The place needs city planning and a government and, by the way, these governments (Google, Facebook, Twitter) are all authoritarian dictatorships so that’s something to be aware of as well. Also, by the way, if you consider your social media to be your “home” on the internet and content to be the basic product of the internet, I’d point out that the analogy between you and a tenant farmer is tremendous. You pay a significant amount of your crop yield (or in facebook and Twitter’s case, all of it) to the landowning gentry for the right to farm on their property. That’s actually one of the reasons I started this site; I thought “why on Earth am I letting Facebook profit off and probably own my essays while they spy on me”

Obviously there are other reasons society is crumbling. A big one is the internet isn’t sophisticated enough yet. You only have very shallow relationships for the most part because social media incentivizes quantity, not quality due to the advertising business model. Because of this broadcast incentive you have strange effects on dating (instagram models who are basically cult leaders who sermonize the gospel of sephora and send their minions after heretics), weird bonding structures (lots of interest based groups instead of shared experiences and shared values), incentivized hatred and outrage (to generate more clicks and views). Currency on the internet is literally popularity points which is pretty perverse and a tremendously bad idea for a variety of reasons, not the least of which is it creates a weird caste system of parasocial relationships which is extremely bizarre. But as the internet reaches its FINAL FORM (kek) you’ll see a lot of this stuff diminish. But doing that requires waking up to the reality:

The internet is a place. It is an actual region, like China is a region and the US is a region. And soon enough people will live there in VR and visit it at cheap convention centers across the country and never need to interact meaningfully with the region their physical body is located in at all. Their physical needs will be administered remotely by internet companies (amazon drone food delivery).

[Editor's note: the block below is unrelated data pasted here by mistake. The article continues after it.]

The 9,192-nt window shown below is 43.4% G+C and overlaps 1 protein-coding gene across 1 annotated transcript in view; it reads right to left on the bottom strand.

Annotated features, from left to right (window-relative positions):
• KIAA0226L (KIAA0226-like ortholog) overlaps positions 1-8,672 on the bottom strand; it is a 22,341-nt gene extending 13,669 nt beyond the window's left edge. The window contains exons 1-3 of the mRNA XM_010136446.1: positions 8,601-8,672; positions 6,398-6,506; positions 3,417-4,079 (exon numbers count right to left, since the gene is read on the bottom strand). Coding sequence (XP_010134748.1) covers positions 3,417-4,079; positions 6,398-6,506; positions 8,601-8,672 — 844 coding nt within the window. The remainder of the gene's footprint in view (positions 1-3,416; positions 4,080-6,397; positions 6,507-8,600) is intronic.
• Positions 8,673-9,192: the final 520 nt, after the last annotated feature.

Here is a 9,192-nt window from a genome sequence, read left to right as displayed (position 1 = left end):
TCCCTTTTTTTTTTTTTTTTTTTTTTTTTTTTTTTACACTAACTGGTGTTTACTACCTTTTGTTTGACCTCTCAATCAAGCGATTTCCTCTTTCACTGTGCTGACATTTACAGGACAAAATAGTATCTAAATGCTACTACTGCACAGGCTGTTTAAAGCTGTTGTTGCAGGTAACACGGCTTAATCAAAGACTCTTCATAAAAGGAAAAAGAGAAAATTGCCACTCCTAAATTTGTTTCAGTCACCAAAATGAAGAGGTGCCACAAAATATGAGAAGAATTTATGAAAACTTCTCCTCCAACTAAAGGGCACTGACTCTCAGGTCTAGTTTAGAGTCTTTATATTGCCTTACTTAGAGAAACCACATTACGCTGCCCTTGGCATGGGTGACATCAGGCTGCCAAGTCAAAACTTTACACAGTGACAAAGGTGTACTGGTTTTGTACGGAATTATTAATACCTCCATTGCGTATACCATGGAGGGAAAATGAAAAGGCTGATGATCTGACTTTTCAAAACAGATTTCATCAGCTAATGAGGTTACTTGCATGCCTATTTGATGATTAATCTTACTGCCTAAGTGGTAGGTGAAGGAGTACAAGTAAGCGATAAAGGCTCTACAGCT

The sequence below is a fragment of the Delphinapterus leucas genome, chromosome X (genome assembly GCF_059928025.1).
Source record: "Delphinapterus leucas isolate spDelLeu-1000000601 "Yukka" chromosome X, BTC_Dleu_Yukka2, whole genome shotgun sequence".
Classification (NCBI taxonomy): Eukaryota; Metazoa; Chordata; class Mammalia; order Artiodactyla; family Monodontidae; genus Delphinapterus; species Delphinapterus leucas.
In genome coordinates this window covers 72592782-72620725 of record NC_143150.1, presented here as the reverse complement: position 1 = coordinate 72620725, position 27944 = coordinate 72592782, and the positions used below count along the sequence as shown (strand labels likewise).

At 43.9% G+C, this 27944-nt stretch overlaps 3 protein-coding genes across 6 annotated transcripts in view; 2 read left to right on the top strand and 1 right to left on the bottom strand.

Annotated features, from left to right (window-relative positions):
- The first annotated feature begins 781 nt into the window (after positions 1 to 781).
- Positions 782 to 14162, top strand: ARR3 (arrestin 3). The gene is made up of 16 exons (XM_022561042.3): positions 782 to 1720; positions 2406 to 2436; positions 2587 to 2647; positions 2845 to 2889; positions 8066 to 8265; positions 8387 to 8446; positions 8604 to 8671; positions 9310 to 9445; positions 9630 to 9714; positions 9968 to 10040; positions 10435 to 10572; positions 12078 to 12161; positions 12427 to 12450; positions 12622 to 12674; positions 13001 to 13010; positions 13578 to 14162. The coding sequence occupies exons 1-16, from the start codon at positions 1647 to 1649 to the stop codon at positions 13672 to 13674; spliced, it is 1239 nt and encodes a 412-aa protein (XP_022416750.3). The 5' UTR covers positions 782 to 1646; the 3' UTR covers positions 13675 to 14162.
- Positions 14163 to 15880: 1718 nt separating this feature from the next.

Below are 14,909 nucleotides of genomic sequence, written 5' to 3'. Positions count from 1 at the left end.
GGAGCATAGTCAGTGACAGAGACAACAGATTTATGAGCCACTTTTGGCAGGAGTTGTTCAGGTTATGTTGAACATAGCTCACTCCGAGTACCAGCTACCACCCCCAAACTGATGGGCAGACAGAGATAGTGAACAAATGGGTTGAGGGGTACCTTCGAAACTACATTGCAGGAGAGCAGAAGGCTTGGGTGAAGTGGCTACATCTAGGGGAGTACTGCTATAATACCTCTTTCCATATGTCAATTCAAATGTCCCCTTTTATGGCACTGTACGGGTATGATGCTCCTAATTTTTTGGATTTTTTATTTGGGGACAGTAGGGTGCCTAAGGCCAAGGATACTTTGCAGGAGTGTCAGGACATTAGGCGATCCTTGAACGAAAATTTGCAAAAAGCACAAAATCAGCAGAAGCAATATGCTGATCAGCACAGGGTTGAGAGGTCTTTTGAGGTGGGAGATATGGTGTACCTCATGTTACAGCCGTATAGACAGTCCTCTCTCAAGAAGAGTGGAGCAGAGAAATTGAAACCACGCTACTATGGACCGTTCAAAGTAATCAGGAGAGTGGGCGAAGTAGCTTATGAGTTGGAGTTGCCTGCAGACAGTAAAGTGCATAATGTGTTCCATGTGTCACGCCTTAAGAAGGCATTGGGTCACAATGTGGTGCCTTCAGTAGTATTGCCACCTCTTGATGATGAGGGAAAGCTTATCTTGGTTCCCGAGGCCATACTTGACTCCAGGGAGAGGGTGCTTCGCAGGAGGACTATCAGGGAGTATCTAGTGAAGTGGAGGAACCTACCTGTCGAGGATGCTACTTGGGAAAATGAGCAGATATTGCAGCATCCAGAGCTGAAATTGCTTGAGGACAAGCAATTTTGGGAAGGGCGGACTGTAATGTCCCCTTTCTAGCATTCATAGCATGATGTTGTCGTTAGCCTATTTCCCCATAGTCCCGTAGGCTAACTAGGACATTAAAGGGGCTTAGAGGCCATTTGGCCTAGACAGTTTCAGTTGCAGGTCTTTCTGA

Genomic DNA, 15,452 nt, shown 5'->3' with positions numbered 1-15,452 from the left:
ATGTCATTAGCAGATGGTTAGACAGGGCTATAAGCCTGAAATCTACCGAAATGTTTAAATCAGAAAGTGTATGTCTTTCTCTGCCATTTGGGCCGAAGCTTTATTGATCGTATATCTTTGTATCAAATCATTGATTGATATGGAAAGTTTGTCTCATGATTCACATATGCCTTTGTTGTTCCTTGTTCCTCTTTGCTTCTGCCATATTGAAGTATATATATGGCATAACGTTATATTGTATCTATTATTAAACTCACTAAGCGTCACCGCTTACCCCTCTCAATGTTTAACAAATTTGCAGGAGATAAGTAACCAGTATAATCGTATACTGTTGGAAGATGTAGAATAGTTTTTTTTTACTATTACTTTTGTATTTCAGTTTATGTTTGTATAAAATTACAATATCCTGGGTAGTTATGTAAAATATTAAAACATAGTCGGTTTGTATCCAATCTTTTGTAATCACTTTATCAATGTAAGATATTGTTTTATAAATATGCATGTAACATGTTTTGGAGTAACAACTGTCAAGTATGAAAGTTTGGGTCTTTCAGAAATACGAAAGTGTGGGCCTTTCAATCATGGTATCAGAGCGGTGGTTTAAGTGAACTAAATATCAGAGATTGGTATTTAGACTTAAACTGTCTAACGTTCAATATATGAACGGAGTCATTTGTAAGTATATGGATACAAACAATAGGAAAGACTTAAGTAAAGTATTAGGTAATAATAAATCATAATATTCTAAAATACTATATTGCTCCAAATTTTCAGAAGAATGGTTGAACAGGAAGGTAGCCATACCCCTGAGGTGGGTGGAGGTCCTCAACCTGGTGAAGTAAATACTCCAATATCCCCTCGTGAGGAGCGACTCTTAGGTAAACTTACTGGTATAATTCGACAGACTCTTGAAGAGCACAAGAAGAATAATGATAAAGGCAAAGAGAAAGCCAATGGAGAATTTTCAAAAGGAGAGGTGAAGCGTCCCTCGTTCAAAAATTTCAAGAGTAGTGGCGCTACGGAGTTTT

You should also start thinking about the tax system very differently given what these major ISPs actually are in function (not name or claim) which is not a publisher nor an independent “town square” but a government. They own the roads. They own the land. They own the distribution and you pay tax on everything you do on the internet to them. And governments can never meaningfully curtail their power because they have a significant technological advantage and an information asymmetry that traditional meatspace governments struggle to catch up to, especially when the rock-paper-scissors weapon to fight politicians’ charm and lies is blackmail and social exile, which is the main form of punitive force used by the major players of the internet.

Milwaukee thinks it’s competing against Austin. Not so. All cities are competing against the fact that living in meatspace at all will be passe in two generations tops.

By the by, this will also break reality. Because if you’re living on the internet and, as we all know, truth on the internet is pretty murky, the phenomenon of everyone living in their own reality with their own facts is going to go nuts. Don’t try to stop it, it’s gonna get weird and it’s gonna keep getting weird. Just wait until you can’t tell if you’re on the internet or not anymore. Your great grandkids are in for a weird life. They may not even know if you died if an AI takes over your social media VR home. If we’re not in the matrix already (we are), we’re getting awfully close to building the matrix and putting ourselves in it.

Ryan Night out.


  • Ryan Night

    Ryan Night is an ex-game industry producer with over a decade of experience writing guides for RPGs. Previously an early contributor at, Ryan has been serving the RPG community with video game guides since 2001. As the owner of Bright Rock Media, Ryan has written over 600 guides for RPGs of all kinds, from Final Fantasy Tactics to Tales of Arise.